Marching Bulldogs continue to chew ‘em up in annual parade, field show competitions


Krystal Wilson

The Marching Bulldogs take the field to perform the school song and the national anthem.

Ryan Wilson, staff writer

For the past two years band director Hannah Drake has worked day and night to make sure COVID didn’t get the best of the award-winning band program.

One necessary change was a move out of the band room and into the gym.

“It is impossible to social distance with the number of students we have in band,” Drake said. “We’ve been rehearsing in Davenport Gym since we came back to school in fall of 2020. That has presented its own challenges, but we’re lucky that we have been allowed to play indoors.”

While the band wasn’t able to participate in parade season last fall, they kept their skills sharp in other ways.

“Even though we didn’t have many public performances last year we found ways to adapt and make the most out of it,” Drake said. “Our Christmas concert was virtual and we participated in the virtual IHSA Solo and Ensemble contest. I would say that being able to rehearse consistently kept us in shape for this school year. Even though our performances weren’t in a traditional setting it was nice to have a goal to work towards throughout the year.”

Many of this year’s band members have never marched in a parade, and show-stopping performances are something for which the Bulldog Marching Band is well known.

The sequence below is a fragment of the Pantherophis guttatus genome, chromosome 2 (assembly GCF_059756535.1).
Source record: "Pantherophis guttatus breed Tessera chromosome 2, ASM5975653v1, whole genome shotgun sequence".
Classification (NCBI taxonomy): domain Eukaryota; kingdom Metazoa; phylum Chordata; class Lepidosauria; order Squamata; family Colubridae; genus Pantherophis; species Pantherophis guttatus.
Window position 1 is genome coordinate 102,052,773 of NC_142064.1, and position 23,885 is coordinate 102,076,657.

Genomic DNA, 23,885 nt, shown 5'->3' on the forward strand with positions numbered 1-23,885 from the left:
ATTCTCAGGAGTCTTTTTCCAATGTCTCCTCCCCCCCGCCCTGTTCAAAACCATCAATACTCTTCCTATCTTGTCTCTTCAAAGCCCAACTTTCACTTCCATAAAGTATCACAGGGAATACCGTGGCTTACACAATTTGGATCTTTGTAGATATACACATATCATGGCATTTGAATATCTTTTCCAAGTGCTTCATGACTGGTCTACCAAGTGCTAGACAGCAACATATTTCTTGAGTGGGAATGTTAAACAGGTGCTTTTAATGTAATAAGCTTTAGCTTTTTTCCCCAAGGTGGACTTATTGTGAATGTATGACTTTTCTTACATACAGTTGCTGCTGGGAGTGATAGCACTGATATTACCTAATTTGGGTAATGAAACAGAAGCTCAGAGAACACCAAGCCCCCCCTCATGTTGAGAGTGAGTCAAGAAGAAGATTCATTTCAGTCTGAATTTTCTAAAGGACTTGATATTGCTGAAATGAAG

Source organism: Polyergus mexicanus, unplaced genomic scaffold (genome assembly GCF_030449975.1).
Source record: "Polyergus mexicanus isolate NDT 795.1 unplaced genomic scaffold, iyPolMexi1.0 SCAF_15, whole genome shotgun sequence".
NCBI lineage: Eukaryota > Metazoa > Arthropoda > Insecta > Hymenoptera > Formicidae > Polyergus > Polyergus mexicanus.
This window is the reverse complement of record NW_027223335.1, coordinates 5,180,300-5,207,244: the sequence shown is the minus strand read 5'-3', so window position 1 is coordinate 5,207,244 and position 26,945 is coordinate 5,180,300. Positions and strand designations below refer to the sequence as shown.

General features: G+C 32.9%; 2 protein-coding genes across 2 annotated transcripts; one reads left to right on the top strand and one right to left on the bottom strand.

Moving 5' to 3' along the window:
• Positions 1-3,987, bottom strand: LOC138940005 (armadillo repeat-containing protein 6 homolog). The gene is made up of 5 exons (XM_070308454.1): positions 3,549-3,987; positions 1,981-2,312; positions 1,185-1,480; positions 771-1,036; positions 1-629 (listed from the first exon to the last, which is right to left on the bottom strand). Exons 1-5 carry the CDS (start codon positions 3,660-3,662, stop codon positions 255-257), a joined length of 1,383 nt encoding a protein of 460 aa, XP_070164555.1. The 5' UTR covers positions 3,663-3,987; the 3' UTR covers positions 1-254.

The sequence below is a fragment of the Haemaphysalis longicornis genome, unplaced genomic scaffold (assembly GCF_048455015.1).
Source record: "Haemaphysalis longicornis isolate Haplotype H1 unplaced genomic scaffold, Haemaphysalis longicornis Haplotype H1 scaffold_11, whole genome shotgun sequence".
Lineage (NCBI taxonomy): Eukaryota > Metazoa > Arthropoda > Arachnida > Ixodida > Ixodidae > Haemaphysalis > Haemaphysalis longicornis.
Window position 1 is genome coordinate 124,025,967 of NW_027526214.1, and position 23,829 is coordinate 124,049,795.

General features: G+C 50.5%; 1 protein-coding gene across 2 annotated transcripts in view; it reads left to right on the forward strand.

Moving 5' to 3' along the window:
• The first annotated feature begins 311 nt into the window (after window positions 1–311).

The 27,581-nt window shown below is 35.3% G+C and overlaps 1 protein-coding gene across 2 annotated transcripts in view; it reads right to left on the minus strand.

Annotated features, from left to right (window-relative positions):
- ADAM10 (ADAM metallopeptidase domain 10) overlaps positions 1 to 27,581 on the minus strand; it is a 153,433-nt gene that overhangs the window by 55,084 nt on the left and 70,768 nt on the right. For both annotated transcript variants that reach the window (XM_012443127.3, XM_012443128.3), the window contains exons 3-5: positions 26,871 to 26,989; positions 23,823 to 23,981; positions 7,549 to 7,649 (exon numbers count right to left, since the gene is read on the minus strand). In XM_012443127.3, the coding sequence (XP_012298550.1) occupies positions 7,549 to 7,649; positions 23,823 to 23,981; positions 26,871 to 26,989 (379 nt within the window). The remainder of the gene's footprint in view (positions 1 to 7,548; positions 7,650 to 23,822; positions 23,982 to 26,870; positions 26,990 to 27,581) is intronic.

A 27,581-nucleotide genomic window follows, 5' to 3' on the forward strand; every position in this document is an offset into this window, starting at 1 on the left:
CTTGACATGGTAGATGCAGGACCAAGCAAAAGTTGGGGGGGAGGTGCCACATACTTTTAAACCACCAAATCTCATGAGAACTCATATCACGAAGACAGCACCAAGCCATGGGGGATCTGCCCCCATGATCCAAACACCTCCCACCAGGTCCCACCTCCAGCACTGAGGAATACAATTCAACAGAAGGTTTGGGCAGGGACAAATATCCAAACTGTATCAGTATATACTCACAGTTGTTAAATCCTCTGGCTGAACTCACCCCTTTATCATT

“Probably the biggest hurdle we have had to overcome is the number of band members who haven’t marched as a high school student,” Drake said. “Close to 50% of the band are freshman and sophomores. That means that half of our group has never performed a halftime show, and they have never competed as a marching band.

Drake thinks the requirement to start performing with juniors and seniors is one of the biggest challenges of marching band.

“I’ve always said band is unique because it is the largest team you can be a part of,” Drake said. “The freshman are expected to perform at the same level as the seniors. It has been extremely helpful to have a strong group of student leaders who have gone out of their way to make sure their section members are prepared.

If crowd reaction is any indication, the community is thrilled to have the band back on the field during half time.

“I think I can speak for everyone when I say we feel very lucky to be back performing normally at games and competitions,” Drake said. “It would have been easy to everyone to lose hope that we might not get to do that again. I appreciate everyone’s dedication to our program. We have come back this year ready to work hard and get ready for Friday night games and Saturday competitions. So far, that hard work has paid off. We’ve had a very successful season so far and we hope to [finish just as strong.”

Seniors Kendall Vallette and Kirsten Eversmann are finishing their last year as drum majors and training and freshman Ali Hankins to assume that leadership role when they graduate. Vallette feels that COVID still causes problems from time to time.

“The many people quarantined every week has affected our sound and overall look in our field show and in the parades,” Vallette said.

Nevertheless, she believes that they will end her senior year on a high note.

“I believe our season will end with another undefeated year,” Vallette said. “The band puts in a lot of time and dedication, and it pays off. I’ve very much enjoyed my last season as a Marching Bulldog.”


The band competed in the SIUC Homecoming Parade Oct. 16. The band took first in the competition, sealing an undefeated season. This is the sixth straight consecutive undefeated season for the Marching Bulldogs.